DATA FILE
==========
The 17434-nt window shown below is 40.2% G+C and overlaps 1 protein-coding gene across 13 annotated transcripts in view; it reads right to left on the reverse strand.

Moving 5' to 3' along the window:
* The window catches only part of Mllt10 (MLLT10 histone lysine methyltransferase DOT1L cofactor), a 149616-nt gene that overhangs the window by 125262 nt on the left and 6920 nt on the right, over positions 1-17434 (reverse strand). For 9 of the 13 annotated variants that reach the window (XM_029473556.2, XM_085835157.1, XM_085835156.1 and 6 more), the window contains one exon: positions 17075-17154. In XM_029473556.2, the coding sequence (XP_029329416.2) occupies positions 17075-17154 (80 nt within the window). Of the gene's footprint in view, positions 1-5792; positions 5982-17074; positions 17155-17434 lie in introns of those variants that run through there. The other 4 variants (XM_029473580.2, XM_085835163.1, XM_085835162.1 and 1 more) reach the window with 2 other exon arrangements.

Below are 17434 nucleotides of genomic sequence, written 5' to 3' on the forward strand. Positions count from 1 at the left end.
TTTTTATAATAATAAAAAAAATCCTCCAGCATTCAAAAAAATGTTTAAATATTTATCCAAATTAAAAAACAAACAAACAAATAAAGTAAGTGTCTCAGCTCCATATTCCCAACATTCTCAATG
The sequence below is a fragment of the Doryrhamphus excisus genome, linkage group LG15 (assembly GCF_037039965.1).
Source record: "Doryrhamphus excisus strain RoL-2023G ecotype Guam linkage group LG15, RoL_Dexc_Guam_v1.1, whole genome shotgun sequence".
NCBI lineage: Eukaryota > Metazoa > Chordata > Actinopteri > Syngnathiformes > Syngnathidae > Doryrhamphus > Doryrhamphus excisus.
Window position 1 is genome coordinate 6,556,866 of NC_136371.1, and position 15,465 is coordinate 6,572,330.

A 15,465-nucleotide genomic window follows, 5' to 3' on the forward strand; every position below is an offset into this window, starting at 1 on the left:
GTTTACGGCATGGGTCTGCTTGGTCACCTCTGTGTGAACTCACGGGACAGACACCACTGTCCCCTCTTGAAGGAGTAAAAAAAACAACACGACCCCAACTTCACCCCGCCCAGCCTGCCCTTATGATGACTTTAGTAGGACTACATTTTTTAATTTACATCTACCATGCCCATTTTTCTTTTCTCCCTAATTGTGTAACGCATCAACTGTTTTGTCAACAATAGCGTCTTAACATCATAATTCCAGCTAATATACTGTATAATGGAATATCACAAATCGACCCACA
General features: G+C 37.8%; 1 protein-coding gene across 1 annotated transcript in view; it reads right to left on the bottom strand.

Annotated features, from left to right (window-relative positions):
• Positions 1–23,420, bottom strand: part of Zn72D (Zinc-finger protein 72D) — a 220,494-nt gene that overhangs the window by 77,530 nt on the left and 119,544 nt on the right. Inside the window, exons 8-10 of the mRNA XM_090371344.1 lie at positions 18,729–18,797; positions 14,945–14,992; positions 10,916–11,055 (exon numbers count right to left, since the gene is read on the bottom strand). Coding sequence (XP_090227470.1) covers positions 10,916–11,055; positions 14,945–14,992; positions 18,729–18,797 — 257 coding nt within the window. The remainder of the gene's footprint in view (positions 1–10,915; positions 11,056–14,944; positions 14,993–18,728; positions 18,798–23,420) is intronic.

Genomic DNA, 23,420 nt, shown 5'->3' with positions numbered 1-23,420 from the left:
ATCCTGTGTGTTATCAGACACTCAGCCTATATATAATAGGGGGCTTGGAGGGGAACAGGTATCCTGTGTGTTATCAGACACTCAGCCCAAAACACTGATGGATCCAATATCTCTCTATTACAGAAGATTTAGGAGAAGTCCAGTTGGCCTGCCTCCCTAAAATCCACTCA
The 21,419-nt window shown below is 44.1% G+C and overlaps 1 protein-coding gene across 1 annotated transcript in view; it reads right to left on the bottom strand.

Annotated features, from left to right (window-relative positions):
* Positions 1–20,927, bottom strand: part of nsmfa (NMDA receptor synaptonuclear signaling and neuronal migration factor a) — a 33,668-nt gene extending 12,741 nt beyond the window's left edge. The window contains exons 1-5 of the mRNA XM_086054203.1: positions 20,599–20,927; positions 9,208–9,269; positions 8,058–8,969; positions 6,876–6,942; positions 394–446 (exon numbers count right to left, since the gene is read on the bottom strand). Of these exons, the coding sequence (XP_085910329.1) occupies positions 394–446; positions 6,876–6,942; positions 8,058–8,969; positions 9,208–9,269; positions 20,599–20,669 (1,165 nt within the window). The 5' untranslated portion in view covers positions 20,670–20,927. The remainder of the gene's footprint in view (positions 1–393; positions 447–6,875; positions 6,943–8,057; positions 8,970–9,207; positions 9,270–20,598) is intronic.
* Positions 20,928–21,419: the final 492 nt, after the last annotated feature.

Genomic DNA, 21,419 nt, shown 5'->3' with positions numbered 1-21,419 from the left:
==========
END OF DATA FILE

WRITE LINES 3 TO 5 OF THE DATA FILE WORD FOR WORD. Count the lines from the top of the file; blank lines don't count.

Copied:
* The window catches only part of Mllt10 (MLLT10 histone lysine methyltransferase DOT1L cofactor), a 149616-nt gene that overhangs the window by 125262 nt on the left and 6920 nt on the right, over positions 1-17434 (reverse strand). For 9 of the 13 annotated variants that reach the window (XM_029473556.2, XM_085835157.1, XM_085835156.1 and 6 more), the window contains one exon: positions 17075-17154. In XM_029473556.2, the coding sequence (XP_029329416.2) occupies positions 17075-17154 (80 nt within the window). Of the gene's footprint in view, positions 1-5792; positions 5982-17074; positions 17155-17434 lie in introns of those variants that run through there. The other 4 variants (XM_029473580.2, XM_085835163.1, XM_085835162.1 and 1 more) reach the window with 2 other exon arrangements.

Below are 17434 nucleotides of genomic sequence, written 5' to 3' on the forward strand. Positions count from 1 at the left end.
TTTTTATAATAATAAAAAAAATCCTCCAGCATTCAAAAAAATGTTTAAATATTTATCCAAATTAAAAAACAAACAAACAAATAAAGTAAGTGTCTCAGCTCCATATTCCCAACATTCTCAATG